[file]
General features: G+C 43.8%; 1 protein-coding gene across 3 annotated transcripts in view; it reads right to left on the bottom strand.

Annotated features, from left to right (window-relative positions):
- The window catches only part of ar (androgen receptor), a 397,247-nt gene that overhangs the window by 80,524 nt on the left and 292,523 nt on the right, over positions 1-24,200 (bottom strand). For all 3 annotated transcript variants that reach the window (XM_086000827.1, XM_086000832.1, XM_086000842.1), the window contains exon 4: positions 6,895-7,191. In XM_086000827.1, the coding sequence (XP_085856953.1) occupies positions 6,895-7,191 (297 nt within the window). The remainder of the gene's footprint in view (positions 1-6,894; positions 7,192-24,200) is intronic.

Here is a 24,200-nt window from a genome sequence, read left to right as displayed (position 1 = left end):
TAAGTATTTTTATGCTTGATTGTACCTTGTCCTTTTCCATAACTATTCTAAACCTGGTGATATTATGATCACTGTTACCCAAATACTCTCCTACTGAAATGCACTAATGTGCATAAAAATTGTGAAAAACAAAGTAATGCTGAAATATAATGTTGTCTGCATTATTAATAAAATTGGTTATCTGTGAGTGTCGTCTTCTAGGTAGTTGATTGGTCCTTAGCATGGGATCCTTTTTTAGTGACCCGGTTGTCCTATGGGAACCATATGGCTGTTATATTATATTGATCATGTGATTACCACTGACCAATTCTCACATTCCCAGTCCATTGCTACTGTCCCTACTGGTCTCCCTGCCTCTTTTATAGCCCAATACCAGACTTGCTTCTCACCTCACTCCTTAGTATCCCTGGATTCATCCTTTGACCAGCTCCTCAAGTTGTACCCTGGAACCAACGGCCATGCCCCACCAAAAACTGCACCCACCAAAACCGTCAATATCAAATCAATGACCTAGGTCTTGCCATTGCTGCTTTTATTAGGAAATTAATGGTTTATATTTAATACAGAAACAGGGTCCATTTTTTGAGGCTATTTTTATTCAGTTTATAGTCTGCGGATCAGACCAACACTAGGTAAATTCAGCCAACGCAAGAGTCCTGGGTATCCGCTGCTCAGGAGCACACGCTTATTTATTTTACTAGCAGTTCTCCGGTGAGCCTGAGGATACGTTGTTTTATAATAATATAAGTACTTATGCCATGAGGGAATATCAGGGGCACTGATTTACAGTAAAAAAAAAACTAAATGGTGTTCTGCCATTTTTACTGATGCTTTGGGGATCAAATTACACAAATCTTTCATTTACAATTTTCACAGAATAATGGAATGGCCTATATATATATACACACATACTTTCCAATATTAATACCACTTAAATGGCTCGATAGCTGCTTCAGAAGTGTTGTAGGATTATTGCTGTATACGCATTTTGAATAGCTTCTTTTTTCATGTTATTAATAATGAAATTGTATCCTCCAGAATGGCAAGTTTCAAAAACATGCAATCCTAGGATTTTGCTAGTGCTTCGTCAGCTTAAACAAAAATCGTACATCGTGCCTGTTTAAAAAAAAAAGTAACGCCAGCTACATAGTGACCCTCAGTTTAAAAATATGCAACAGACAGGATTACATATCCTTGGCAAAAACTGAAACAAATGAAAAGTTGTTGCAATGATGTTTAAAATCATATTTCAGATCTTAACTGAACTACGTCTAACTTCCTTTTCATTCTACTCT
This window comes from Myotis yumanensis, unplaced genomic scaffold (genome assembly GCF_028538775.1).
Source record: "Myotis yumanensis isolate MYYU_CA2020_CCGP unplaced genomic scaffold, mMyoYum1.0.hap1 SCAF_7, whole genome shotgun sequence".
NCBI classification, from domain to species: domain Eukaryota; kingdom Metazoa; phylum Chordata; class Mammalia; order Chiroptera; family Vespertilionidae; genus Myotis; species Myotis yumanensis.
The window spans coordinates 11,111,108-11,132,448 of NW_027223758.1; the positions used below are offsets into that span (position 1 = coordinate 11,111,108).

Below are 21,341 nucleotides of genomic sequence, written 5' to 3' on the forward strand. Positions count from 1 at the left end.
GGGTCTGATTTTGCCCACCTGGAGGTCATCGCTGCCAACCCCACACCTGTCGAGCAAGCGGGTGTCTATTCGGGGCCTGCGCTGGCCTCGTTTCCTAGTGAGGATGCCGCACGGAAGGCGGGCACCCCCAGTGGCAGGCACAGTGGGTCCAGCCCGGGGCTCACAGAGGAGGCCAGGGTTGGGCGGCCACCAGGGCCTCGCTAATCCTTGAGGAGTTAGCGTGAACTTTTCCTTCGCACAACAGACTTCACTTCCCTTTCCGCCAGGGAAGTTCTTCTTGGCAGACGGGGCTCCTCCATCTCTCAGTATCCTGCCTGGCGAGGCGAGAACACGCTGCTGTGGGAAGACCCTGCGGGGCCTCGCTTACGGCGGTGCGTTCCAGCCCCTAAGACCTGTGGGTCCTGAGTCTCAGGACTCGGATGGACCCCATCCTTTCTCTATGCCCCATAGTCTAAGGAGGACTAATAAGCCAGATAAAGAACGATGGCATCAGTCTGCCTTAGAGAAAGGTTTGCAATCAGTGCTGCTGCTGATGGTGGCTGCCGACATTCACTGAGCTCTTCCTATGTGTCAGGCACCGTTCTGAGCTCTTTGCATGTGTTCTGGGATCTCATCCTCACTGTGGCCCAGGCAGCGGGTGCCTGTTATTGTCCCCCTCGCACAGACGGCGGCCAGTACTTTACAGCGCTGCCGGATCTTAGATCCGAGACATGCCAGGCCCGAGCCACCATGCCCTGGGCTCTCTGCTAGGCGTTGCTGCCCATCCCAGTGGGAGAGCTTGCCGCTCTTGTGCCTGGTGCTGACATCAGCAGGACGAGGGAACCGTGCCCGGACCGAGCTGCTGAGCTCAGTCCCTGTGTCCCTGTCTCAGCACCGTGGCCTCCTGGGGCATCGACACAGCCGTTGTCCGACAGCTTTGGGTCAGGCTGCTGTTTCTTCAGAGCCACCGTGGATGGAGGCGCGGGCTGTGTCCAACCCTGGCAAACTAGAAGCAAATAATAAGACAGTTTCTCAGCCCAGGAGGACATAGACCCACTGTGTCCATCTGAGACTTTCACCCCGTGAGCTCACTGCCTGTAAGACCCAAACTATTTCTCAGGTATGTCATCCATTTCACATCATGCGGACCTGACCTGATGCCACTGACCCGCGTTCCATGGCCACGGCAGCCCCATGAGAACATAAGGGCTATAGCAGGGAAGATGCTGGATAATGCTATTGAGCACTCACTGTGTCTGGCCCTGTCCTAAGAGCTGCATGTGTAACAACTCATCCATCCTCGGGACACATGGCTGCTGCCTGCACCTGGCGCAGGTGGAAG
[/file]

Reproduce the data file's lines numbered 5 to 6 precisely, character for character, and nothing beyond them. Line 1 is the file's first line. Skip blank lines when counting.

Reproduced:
TAAGTATTTTTATGCTTGATTGTACCTTGTCCTTTTCCATAACTATTCTAAACCTGGTGATATTATGATCACTGTTACCCAAATACTCTCCTACTGAAATGCACTAATGTGCATAAAAATTGTGAAAAACAAAGTAATGCTGAAATATAATGTTGTCTGCATTATTAATAAAATTGGTTATCTGTGAGTGTCGTCTTCTAGGTAGTTGATTGGTCCTTAGCATGGGATCCTTTTTTAGTGACCCGGTTGTCCTATGGGAACCATATGGCTGTTATATTATATTGATCATGTGATTACCACTGACCAATTCTCACATTCCCAGTCCATTGCTACTGTCCCTACTGGTCTCCCTGCCTCTTTTATAGCCCAATACCAGACTTGCTTCTCACCTCACTCCTTAGTATCCCTGGATTCATCCTTTGACCAGCTCCTCAAGTTGTACCCTGGAACCAACGGCCATGCCCCACCAAAAACTGCACCCACCAAAACCGTCAATATCAAATCAATGACCTAGGTCTTGCCATTGCTGCTTTTATTAGGAAATTAATGGTTTATATTTAATACAGAAACAGGGTCCATTTTTTGAGGCTATTTTTATTCAGTTTATAGTCTGCGGATCAGACCAACACTAGGTAAATTCAGCCAACGCAAGAGTCCTGGGTATCCGCTGCTCAGGAGCACACGCTTATTTATTTTACTAGCAGTTCTCCGGTGAGCCTGAGGATACGTTGTTTTATAATAATATAAGTACTTATGCCATGAGGGAATATCAGGGGCACTGATTTACAGTAAAAAAAAAACTAAATGGTGTTCTGCCATTTTTACTGATGCTTTGGGGATCAAATTACACAAATCTTTCATTTACAATTTTCACAGAATAATGGAATGGCCTATATATATATACACACATACTTTCCAATATTAATACCACTTAAATGGCTCGATAGCTGCTTCAGAAGTGTTGTAGGATTATTGCTGTATACGCATTTTGAATAGCTTCTTTTTTCATGTTATTAATAATGAAATTGTATCCTCCAGAATGGCAAGTTTCAAAAACATGCAATCCTAGGATTTTGCTAGTGCTTCGTCAGCTTAAACAAAAATCGTACATCGTGCCTGTTTAAAAAAAAAAGTAACGCCAGCTACATAGTGACCCTCAGTTTAAAAATATGCAACAGACAGGATTACATATCCTTGGCAAAAACTGAAACAAATGAAAAGTTGTTGCAATGATGTTTAAAATCATATTTCAGATCTTAACTGAACTACGTCTAACTTCCTTTTCATTCTACTCT
This window comes from Myotis yumanensis, unplaced genomic scaffold (genome assembly GCF_028538775.1).